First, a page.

Conservation status
Extinct (EX)
  • Extinct in the Wild (EW)
  • Threatened
    Lower Risk

    Other categories

    Related topics

    IUCN Red List category abbreviations (version 3.1, 2001)
    NatureServe category abbreviations

    In biology, extinction is the termination of an organism or of a group of organisms (taxon), usually a species. The moment of extinction is generally considered to be the death of the last individual of the species, although the capacity to breed and recover may have been lost before this point. Because a species' potential range may be very large, determining this moment is difficult, and is usually done retrospectively. This difficulty leads to phenomena such as Lazarus taxa, where a species presumed extinct abruptly "reappears" (typically in the fossil record) after a period of apparent absence.

    More than 99 percent of all species, amounting to over five billion species,[1] that ever lived on Earth are estimated to have died out.[2][3][4] Estimates on the number of Earth's current species range from 10 million to 14 million,[5] of which about 1.2 million have been documented and over 86 percent have not yet been described.[6] In 2016, scientists reported that 1 trillion species are estimated to be on Earth currently with only one-thousandth of one percent described.[7]

    Through evolution, species arise through the process of speciation—where new varieties of organisms arise and thrive when they are able to find and exploit an ecological niche—and species become extinct when they are no longer able to survive in changing conditions or against superior competition. The relationship between animals and their ecological niches has been firmly established.[8] A typical species becomes extinct within 10 million years of its first appearance,[4] although some species, called living fossils, survive with virtually no morphological change for hundreds of millions of years.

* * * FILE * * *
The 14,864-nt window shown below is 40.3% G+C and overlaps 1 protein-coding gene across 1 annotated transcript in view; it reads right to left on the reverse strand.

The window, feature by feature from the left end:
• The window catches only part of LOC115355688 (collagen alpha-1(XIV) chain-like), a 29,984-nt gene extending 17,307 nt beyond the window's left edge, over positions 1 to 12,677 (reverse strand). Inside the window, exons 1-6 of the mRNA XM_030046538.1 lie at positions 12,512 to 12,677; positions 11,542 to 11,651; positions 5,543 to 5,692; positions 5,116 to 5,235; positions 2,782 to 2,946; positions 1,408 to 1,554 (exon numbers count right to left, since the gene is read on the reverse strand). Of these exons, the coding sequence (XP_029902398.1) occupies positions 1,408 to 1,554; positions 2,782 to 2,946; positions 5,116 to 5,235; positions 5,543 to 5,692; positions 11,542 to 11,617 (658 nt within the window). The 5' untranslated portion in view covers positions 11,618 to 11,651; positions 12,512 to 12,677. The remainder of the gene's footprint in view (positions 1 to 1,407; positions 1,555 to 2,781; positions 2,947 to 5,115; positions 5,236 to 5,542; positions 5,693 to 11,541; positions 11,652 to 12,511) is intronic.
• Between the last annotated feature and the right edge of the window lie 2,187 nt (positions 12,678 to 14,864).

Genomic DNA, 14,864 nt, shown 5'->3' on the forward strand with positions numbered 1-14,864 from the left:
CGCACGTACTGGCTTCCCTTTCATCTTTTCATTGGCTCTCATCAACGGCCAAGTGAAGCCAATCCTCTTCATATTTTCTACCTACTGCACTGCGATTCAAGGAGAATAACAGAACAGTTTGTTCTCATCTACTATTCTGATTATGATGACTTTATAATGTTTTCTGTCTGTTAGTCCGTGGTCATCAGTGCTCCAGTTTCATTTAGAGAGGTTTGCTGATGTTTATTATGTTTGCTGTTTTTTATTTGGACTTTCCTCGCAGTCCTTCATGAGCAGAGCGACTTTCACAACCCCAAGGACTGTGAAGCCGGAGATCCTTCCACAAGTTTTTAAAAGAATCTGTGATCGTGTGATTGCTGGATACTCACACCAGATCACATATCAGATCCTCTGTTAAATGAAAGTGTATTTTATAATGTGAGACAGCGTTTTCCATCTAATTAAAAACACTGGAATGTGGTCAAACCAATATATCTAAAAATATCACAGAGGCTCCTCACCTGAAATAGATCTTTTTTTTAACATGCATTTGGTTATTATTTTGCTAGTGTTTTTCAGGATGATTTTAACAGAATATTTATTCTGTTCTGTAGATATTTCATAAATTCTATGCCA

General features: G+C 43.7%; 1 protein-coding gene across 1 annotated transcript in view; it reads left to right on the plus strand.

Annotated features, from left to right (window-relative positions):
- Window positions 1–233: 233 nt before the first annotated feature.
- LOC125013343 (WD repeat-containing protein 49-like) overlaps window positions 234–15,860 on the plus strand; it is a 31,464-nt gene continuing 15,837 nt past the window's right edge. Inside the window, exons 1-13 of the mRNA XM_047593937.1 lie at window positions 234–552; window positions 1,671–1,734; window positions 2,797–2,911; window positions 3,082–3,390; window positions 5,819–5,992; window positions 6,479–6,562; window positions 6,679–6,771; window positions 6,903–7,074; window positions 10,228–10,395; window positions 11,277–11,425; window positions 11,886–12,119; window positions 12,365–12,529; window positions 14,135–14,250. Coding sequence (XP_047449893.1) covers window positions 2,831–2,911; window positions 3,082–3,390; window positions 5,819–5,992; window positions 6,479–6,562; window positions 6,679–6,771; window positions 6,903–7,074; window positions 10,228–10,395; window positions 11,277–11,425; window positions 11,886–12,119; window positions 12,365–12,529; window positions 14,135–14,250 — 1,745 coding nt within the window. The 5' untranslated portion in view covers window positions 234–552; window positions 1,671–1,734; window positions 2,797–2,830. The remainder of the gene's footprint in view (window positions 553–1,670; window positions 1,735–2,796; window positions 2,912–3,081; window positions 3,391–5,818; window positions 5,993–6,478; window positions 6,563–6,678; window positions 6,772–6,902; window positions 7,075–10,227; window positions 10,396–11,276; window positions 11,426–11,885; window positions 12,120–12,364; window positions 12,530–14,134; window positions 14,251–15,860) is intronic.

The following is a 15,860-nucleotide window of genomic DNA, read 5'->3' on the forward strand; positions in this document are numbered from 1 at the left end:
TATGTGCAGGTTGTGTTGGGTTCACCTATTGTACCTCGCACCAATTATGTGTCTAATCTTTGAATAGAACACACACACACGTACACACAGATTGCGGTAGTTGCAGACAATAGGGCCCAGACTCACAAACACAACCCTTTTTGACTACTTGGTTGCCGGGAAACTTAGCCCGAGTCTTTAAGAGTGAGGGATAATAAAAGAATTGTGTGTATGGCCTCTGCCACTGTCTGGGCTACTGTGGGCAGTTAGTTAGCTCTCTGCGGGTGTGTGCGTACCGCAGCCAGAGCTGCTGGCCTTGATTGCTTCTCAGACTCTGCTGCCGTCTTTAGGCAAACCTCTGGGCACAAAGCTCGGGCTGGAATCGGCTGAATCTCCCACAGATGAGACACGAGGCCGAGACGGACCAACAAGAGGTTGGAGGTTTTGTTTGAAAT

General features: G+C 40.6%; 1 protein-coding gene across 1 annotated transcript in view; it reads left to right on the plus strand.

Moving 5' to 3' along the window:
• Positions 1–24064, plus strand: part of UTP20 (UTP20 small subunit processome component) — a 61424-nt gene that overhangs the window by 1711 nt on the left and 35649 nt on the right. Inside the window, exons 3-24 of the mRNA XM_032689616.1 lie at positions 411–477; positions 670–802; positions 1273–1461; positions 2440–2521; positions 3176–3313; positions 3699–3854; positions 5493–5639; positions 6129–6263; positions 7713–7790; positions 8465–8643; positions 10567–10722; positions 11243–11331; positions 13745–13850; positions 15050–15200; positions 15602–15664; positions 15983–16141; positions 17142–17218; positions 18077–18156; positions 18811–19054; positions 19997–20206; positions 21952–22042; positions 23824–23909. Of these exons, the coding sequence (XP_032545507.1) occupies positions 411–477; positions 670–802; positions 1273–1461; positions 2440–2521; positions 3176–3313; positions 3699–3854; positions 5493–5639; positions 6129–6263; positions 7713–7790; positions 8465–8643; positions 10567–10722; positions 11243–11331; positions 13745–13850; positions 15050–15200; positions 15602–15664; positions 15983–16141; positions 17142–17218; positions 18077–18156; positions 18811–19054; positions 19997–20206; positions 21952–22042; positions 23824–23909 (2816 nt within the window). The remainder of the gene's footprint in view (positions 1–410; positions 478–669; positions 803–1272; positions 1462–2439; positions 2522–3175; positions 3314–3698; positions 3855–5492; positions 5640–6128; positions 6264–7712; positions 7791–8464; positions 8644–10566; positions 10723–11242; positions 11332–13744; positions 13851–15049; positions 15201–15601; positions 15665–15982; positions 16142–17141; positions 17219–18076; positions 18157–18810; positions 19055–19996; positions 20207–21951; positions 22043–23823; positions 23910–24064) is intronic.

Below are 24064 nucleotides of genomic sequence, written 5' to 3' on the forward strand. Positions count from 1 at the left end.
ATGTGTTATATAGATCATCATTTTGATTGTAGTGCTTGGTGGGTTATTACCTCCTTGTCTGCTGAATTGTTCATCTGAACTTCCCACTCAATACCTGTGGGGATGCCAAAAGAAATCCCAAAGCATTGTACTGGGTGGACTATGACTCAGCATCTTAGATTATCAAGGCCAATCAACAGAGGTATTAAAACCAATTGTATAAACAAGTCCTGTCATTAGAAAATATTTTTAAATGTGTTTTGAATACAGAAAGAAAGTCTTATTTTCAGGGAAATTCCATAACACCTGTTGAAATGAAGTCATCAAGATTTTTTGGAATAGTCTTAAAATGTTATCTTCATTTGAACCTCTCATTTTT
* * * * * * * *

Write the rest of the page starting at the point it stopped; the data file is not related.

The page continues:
Mass extinctions are relatively rare events; however, isolated extinctions are quite common. Only recently have extinctions been recorded and scientists have become alarmed at the current high rate of extinctions.[9][10][11][12] Most species that become extinct are never scientifically documented. Some scientists estimate that up to half of presently existing plant and animal species may become extinct by 2100.[13] A 2018 report indicated that the phylogenetic diversity of 300 mammalian species erased during the human era since the Late Pleistocene would require 5 to 7 million years to recover.[14]

    According to the 2019 Global Assessment Report on Biodiversity and Ecosystem Services by IPBES, the biomass of wild mammals has fallen by 82%, natural ecosystems have lost about half their area and a million species are at risk of extinction – all largely as a result of human actions. 25% of plant and animal species are threatened with extinction.[15][16][17]

    In June 2019, 1 million species of plants and animals were at risk of extinction. At least 571 species are lost since 1750 but likely many more. The main cause of the extinctions is the destruction of natural habitats by human activities, such as cutting down forests and converting land into fields for farming.[18]

    A dagger symbol (†) placed next to the name of a species or other taxon normally indicates its status as extinct.


    External mold of the extinct Lepidodendron from the Upper Carboniferous of Ohio[19]

    A species is extinct when the last existing member dies. Extinction therefore becomes a certainty when there are no surviving individuals that can reproduce and create a new generation. A species may become functionally extinct when only a handful of individuals survive, which cannot reproduce due to poor health, age, sparse distribution over a large range, a lack of individuals of both sexes (in sexually reproducing species), or other reasons.

    Pinpointing the extinction (or pseudoextinction) of a species requires a clear definition of that species. If it is to be declared extinct, the species in question must be uniquely distinguishable from any ancestor or daughter species, and from any other closely related species. Extinction of a species (or replacement by a daughter species) plays a key role in the punctuated equilibrium hypothesis of Stephen Jay Gould and Niles Eldredge.[20]

    Skeleton of various extinct dinosaurs; some other dinosaur lineages still flourish in the form of birds

    In ecology, extinction is often used informally to refer to local extinction, in which a species ceases to exist in the chosen area of study, but may still exist elsewhere. This phenomenon is also known as extirpation. Local extinctions may be followed by a replacement of the species taken from other locations; wolf reintroduction is an example of this. Species which are not extinct are termed extant. Those that are extant but threatened by extinction are referred to as threatened or endangered species.